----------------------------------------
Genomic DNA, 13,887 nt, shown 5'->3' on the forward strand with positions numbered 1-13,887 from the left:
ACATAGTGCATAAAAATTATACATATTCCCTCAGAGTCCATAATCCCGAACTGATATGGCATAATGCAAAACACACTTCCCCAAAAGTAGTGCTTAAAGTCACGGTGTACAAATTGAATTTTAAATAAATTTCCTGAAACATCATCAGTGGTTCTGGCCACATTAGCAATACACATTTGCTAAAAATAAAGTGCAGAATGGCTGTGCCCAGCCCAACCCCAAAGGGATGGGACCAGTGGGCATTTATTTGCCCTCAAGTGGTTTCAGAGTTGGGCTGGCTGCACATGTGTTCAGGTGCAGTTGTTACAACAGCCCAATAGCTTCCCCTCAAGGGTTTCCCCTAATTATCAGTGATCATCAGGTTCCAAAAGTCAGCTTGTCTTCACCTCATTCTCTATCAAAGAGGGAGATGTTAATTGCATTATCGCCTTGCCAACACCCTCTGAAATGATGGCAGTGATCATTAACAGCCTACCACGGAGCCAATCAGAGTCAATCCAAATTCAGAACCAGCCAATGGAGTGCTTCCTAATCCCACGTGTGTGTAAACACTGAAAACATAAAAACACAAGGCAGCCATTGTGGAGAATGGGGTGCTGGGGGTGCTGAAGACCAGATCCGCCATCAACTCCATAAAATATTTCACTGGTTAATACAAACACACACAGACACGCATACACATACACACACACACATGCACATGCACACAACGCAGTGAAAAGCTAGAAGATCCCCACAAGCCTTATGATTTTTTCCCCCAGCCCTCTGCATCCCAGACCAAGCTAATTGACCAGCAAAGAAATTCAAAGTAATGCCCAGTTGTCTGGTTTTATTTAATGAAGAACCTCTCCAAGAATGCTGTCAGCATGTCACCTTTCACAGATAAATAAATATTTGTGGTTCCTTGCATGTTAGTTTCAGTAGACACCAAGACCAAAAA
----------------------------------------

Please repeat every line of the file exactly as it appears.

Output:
Genomic DNA, 13,887 nt, shown 5'->3' on the forward strand with positions numbered 1-13,887 from the left:
ACATAGTGCATAAAAATTATACATATTCCCTCAGAGTCCATAATCCCGAACTGATATGGCATAATGCAAAACACACTTCCCCAAAAGTAGTGCTTAAAGTCACGGTGTACAAATTGAATTTTAAATAAATTTCCTGAAACATCATCAGTGGTTCTGGCCACATTAGCAATACACATTTGCTAAAAATAAAGTGCAGAATGGCTGTGCCCAGCCCAACCCCAAAGGGATGGGACCAGTGGGCATTTATTTGCCCTCAAGTGGTTTCAGAGTTGGGCTGGCTGCACATGTGTTCAGGTGCAGTTGTTACAACAGCCCAATAGCTTCCCCTCAAGGGTTTCCCCTAATTATCAGTGATCATCAGGTTCCAAAAGTCAGCTTGTCTTCACCTCATTCTCTATCAAAGAGGGAGATGTTAATTGCATTATCGCCTTGCCAACACCCTCTGAAATGATGGCAGTGATCATTAACAGCCTACCACGGAGCCAATCAGAGTCAATCCAAATTCAGAACCAGCCAATGGAGTGCTTCCTAATCCCACGTGTGTGTAAACACTGAAAACATAAAAACACAAGGCAGCCATTGTGGAGAATGGGGTGCTGGGGGTGCTGAAGACCAGATCCGCCATCAACTCCATAAAATATTTCACTGGTTAATACAAACACACACAGACACGCATACACATACACACACACACATGCACATGCACACAACGCAGTGAAAAGCTAGAAGATCCCCACAAGCCTTATGATTTTTTCCCCCAGCCCTCTGCATCCCAGACCAAGCTAATTGACCAGCAAAGAAATTCAAAGTAATGCCCAGTTGTCTGGTTTTATTTAATGAAGAACCTCTCCAAGAATGCTGTCAGCATGTCACCTTTCACAGATAAATAAATATTTGTGGTTCCTTGCATGTTAGTTTCAGTAGACACCAAGACCAAAAA